William G. and Rose M. Mays Martin Luther King Jr. Lectureship
Through the generosity of William G. and Rose M. Mays, this lectureship funds the annual keynote speaker during the University of Evansville’s Martin Luther King Jr. Day celebration.
2014 Speaker: Daryl Davis, “Klan-Destine Relationships”
January 20, 2014
“After 148 years of nothing but violence and hatred, it's time we get to know one another on a social basis, not under a cover of darkness," explains award-winning pianist Daryl Davis of his extraordinary journey into the heart of one of America's most fanatical institutions, the Ku Klux Klan.
Having spent his early childhood in Europe and Africa, as the son of a U.S. Foreign Service Officer, Davis didn't experience racism until he returned to the United States at age ten and was pelted with rocks, splintered bottles, and debris while carrying the American flag for his all-white Cub Scout troop at a parade near Belmont, Massachusetts. At fifteen he was jeered at and told by the head of the American Nazi Party that he would be shipped back to Africa, and in his twenties and thirties, already an up-and-coming musician, Davis was attacked by racist Baltimore City and Montgomery County, Maryland police officers.
Driven by the need to understand those who, without ever having met him, would hate him because of the color of his skin, Davis decided to seek out the roots of racism. His mesmerizing story, told in gritty words and startling photographs, is both harrowing and awe-inspiring.
Finding that the Klan is entrenched not only in the Deep South and across the U.S., but also in his own neighborhood, Davis sets out to meet Roger Kelly, Imperial Wizard of the Invincible Empire Knights of the Ku Klux Klan. After a cathartic first encounter at the end of which Kelly poses for pictures, as long as "we don't have to stand with our arms around each other," the two slowly form as close a friendship as a Black man and a Klansman can. Through Kelly and other Klan members from around the country, Davis begins to explore the Klan, gaining real insight into its workings and members' minds.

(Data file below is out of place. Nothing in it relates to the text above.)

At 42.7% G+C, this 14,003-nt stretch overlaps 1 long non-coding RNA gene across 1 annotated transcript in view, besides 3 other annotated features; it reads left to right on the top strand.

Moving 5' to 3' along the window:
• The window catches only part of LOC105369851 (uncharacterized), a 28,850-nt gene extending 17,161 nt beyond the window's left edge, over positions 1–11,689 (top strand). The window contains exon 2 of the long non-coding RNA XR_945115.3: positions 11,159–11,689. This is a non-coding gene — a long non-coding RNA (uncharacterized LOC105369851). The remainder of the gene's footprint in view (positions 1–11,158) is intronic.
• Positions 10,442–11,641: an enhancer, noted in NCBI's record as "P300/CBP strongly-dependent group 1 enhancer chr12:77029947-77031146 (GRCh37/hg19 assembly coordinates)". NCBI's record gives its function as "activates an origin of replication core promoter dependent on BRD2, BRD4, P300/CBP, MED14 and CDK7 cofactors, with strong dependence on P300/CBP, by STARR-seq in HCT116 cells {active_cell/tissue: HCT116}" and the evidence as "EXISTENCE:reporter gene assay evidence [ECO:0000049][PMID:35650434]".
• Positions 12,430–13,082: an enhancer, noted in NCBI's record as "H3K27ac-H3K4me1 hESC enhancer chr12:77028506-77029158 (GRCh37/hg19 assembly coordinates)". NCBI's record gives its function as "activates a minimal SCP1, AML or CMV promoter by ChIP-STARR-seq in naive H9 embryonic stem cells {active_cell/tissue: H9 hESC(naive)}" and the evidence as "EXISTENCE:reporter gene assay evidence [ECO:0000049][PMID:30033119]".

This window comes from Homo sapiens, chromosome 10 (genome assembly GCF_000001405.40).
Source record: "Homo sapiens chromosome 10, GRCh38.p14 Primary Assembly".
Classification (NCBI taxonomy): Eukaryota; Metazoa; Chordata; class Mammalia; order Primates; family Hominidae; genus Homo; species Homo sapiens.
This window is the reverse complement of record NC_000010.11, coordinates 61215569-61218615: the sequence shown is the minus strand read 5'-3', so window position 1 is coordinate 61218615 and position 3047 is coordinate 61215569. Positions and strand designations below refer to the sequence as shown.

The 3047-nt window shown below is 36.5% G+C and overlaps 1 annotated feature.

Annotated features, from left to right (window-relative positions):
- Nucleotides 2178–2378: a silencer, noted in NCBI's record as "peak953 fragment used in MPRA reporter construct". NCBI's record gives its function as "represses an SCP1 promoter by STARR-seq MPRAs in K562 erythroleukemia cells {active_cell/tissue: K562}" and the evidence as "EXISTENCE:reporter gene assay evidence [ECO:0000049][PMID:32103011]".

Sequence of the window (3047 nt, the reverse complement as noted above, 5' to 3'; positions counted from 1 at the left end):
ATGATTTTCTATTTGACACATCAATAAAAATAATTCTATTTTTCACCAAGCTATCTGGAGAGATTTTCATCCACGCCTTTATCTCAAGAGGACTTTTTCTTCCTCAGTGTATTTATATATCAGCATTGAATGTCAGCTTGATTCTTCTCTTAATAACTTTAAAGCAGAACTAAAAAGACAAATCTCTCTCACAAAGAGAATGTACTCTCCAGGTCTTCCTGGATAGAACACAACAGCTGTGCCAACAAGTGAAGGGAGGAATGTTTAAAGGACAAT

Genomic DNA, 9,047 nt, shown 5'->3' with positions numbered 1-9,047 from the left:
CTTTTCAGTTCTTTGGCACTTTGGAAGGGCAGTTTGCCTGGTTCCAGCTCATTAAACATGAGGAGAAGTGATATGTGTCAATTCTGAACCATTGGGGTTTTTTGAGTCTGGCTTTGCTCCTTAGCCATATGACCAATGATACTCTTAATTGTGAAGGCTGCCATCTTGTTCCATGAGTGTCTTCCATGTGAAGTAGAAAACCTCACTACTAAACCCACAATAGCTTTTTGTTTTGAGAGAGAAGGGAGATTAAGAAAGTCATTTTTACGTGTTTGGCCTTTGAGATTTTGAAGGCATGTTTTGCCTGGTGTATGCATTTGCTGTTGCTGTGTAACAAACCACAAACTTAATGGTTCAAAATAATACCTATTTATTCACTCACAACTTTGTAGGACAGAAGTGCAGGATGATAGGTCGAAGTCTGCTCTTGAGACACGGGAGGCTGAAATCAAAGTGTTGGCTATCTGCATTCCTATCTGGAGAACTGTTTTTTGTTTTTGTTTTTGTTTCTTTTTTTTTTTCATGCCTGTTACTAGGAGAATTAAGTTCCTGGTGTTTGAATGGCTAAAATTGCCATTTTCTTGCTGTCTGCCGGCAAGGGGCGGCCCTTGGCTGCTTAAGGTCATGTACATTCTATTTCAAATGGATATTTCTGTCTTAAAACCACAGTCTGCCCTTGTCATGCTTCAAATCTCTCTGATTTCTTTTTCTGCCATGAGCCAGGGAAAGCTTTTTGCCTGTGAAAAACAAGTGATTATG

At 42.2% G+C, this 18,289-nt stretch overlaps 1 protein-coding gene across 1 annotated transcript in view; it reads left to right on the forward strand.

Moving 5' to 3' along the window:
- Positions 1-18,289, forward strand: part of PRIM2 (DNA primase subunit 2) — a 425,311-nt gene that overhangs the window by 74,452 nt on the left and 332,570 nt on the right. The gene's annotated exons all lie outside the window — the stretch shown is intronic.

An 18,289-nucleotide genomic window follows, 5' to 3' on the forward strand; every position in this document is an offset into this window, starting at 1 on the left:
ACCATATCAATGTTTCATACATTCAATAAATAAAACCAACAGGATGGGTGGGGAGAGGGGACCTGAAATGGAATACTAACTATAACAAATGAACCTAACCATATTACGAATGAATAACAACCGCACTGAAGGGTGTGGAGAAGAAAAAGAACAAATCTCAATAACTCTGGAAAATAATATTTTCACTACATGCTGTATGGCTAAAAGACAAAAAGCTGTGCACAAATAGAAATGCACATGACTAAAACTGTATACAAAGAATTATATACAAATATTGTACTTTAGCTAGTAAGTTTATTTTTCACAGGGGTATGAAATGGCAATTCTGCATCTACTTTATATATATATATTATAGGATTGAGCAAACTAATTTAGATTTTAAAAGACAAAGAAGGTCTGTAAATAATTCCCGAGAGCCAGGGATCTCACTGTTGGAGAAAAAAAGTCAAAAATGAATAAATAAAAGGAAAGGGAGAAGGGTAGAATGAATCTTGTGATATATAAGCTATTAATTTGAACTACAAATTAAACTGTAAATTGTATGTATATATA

Using music to bridge the seemingly uncrossable gulf between the Klan's hatred and the Black man's rage, Davis travels an uncharted road filled with gripping highs and lows. Among them are bringing the Imperial Wizard to meet a Black woman upon whose lawn a cross was burned, seeking out a self-proclaimed White Supremacist Grand Dragon who, while claiming not to believe in violence, issues Davis a warning and predicts a race war saying, "Your uniform will be the color of your skin," and being attacked by two Klanswomen but defended in court by one Klansman. On the one hand, spat upon, kicked and threatened, and on the other, given a standing ovation at a Klan rally and deeded robes and hoods by those who decide to leave the organization after being influenced by Davis. Determined, Davis journeys on in his courageous quest into the heart of ignorance and hatred, as he believes, in a ray of hope for harmony between the races and the future of mankind.
“Our country is now truly becoming a melting pot as demonstrated by the many races and immigrants taking up U.S. citizenship,” Davis said. “We have elected a Black President. We are not in a post-racial society yet, but the tide is turning. We all must learn to surf with the tide or be swept away and drowned by swimming against it.”